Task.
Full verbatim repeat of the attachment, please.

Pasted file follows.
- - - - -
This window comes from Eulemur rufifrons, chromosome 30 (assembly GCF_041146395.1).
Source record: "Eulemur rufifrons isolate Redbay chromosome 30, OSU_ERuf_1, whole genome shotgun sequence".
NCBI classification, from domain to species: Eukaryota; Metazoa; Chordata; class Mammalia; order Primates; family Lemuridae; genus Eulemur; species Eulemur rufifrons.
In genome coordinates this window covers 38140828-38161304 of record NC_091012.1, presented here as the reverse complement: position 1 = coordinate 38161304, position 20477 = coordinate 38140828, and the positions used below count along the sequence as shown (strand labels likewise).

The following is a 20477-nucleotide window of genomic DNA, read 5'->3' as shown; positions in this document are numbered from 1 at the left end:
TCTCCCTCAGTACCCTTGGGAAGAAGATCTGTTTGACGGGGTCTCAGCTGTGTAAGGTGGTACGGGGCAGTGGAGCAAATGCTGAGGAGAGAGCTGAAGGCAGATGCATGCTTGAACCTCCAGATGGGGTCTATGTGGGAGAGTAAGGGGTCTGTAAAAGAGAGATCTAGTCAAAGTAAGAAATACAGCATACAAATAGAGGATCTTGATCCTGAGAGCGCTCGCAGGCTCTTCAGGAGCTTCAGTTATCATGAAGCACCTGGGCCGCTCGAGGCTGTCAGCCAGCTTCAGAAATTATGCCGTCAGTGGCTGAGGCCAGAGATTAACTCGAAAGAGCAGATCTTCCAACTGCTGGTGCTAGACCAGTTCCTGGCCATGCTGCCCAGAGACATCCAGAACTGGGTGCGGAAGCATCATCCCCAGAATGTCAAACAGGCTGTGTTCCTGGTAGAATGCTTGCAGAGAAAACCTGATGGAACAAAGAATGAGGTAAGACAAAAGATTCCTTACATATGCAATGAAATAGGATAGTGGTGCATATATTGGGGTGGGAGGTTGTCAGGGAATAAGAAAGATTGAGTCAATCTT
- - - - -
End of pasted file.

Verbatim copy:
This window comes from Eulemur rufifrons, chromosome 30 (assembly GCF_041146395.1).
Source record: "Eulemur rufifrons isolate Redbay chromosome 30, OSU_ERuf_1, whole genome shotgun sequence".
NCBI classification, from domain to species: Eukaryota; Metazoa; Chordata; class Mammalia; order Primates; family Lemuridae; genus Eulemur; species Eulemur rufifrons.
In genome coordinates this window covers 38140828-38161304 of record NC_091012.1, presented here as the reverse complement: position 1 = coordinate 38161304, position 20477 = coordinate 38140828, and the positions used below count along the sequence as shown (strand labels likewise).

The following is a 20477-nucleotide window of genomic DNA, read 5'->3' as shown; positions in this document are numbered from 1 at the left end:
TCTCCCTCAGTACCCTTGGGAAGAAGATCTGTTTGACGGGGTCTCAGCTGTGTAAGGTGGTACGGGGCAGTGGAGCAAATGCTGAGGAGAGAGCTGAAGGCAGATGCATGCTTGAACCTCCAGATGGGGTCTATGTGGGAGAGTAAGGGGTCTGTAAAAGAGAGATCTAGTCAAAGTAAGAAATACAGCATACAAATAGAGGATCTTGATCCTGAGAGCGCTCGCAGGCTCTTCAGGAGCTTCAGTTATCATGAAGCACCTGGGCCGCTCGAGGCTGTCAGCCAGCTTCAGAAATTATGCCGTCAGTGGCTGAGGCCAGAGATTAACTCGAAAGAGCAGATCTTCCAACTGCTGGTGCTAGACCAGTTCCTGGCCATGCTGCCCAGAGACATCCAGAACTGGGTGCGGAAGCATCATCCCCAGAATGTCAAACAGGCTGTGTTCCTGGTAGAATGCTTGCAGAGAAAACCTGATGGAACAAAGAATGAGGTAAGACAAAAGATTCCTTACATATGCAATGAAATAGGATAGTGGTGCATATATTGGGGTGGGAGGTTGTCAGGGAATAAGAAAGATTGAGTCAATCTT